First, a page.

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Editorial: New normal

Four years of drought, then come the floods

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You may think that climate change is a hoax, or that it is something in the future, or it is not related to the gasoline we burn to rubberneck the flooding at Sioux Rapids or Cherokee, or with the way we farm and produce protein. Shriveled night crawler corpses baked on the Sunday morning pavement, roughly marking high flow from the night before raging down from Spencer through the Valley of the Little Sioux and choking off Cherokee. Stranded people in Rock Valley were rescued by boat and helicopter. It is real enough.

Old-timers in Cherokee know floods. They say this is the worst ever. Records agree. Even the river stage monitors were washed away. Manual readings showed it was a foot higher than ever before. Cherokee has been retreating from the Little Sioux for decades, since the floods of 1993 at least, and put parks in the place of buildings. Flood impacts have been greatly reduced. Still, it’s bad enough.

Who thought that the Spencer shopping mall at the intersection of Highways 18 and 71 would go under? We always believed that the Algona shopping center should not have been built in the flat near the East Fork of the Upper Des Moines, but there was the dollar store on dollar land knee-deep in the river. Downtown Algona was high and dry because the Founders knew not to build in the flat. Developers go for the marginal land. That’s what we call progress. Despite the best efforts in Cherokee, we could not get there from here unless you are going through Larabee. The sheriff prudently closed off the roads leading in.

It all illustrates the confluence of contributing factors to the freakish weather raining on our best-laid plans. Iowa has been getting warmer and wetter for decades. Farmers don’t need NOAA or NASA to tell them that. Around here, we at least doubled the size of the agland drainage network by replacing clay tile with more efficient corrugated plastic, and we lay the tile at half the distance to move water from the landscape. Water has no chance to slow down. The sloughs and grasslands were drained and plowed, the creeks straightened for faster water movement down to the Gulf, and stunningly better crop yields. Corn does not like wet feet, and everything we do is built on that premise.

The head spins as the weather morphs. Four years of drought. When will it end? We got showers just in the nick of time each year. Again, bumper crops. Amazing technology. Corn is relatively cheap. So are hogs. This year it doesn’t seem to let up. Six inches at Okoboji and look what happens. Sewers are overwhelmed and bypassed down the Little Sioux heading for Linn Grove. The river bottom beans are headed for St. Louis along with the nitrate.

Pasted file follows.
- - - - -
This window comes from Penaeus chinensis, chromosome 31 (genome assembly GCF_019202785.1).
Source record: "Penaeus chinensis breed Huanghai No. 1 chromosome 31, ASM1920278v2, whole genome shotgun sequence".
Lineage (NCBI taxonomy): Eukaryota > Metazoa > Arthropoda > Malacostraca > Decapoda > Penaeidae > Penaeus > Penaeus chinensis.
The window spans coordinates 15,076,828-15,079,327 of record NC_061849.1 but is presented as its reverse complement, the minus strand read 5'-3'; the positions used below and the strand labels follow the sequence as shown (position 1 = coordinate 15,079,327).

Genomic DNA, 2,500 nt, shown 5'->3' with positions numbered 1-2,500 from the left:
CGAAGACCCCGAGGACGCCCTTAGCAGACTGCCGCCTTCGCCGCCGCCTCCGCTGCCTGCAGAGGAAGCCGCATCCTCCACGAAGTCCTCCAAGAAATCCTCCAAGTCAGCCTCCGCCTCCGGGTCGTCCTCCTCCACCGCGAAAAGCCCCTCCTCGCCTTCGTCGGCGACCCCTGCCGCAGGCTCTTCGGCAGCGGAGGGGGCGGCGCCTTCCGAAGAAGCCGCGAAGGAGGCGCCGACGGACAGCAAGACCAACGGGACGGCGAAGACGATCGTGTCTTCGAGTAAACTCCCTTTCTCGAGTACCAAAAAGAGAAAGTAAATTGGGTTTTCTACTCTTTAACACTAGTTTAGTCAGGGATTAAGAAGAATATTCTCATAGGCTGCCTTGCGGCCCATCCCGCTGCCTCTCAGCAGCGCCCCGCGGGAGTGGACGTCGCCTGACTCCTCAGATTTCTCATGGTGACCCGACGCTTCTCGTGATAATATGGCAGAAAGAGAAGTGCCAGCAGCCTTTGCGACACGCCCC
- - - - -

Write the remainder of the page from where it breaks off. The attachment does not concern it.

The weather is more extreme because of the carbon dioxide, nitrogen and methane we produce and emit, from making steel for our cars that burn ethanol made from corn that feeds on nitrogen made from methane (a process discovered in the pursuit of making bombs during World War II). To suggest that humans do not have an impact on climate is a disarming rationalization, the same sort that suggests that laying concrete next to the river or planting soybeans there makes perfect sense, or that we should not regulate drainage in any way but to make it more efficient (as the legislature and courts have suggested). Rationalizations will not keep Hwy. 59 open into Cherokee. Rationalizations put the Spencer south end to the row boat.

Things will get back to “normal.” The river recedes. Our problem is passed down the Skunk River to Ames, where the planners at the Iowa Department of Transportation consult with the Iowa State University climate experts to figure out how to keep the cars rolling on I-380 while the Cedar River rages over Cedar Rapids. This is what we call an external cost of burning fuel — rebuilding sewer and transportation systems with the weather isn’t cheap. FEMA has told Linn Grove to bugger off as the dam was undone, which could undo the bridge downstream. So it goes.

It will take a long time for Spencer to recover. How does it recover? How do you engineer your way out of the next six-inch rain, which could be any day now? When every last inch of Northwest Iowa is cultivated or laid in hard surface, the water has no place to go but into the basement or living room. The sloughs were drained 50 years ago in Palo Alto County. Now we are trying to dot the landscape with mini-wetlands to slow down and filter some pollutants from the water. Engineering an engineering problem is all. It is preposterous to think that you could set aside far more land in grass, that you could restore wetland, that you could have clean air and water, that we could all do better if we could change how we act just a little bit, that we could lighten the load and conform to the land instead of trying to conquer it. This is a new normal. Years of drought followed by floods, fueled by oil worth sparking a war for its control. You can’t insure for that. We all know it as we sandbag and wait to see what happens next.

Editorial, Art Cullen

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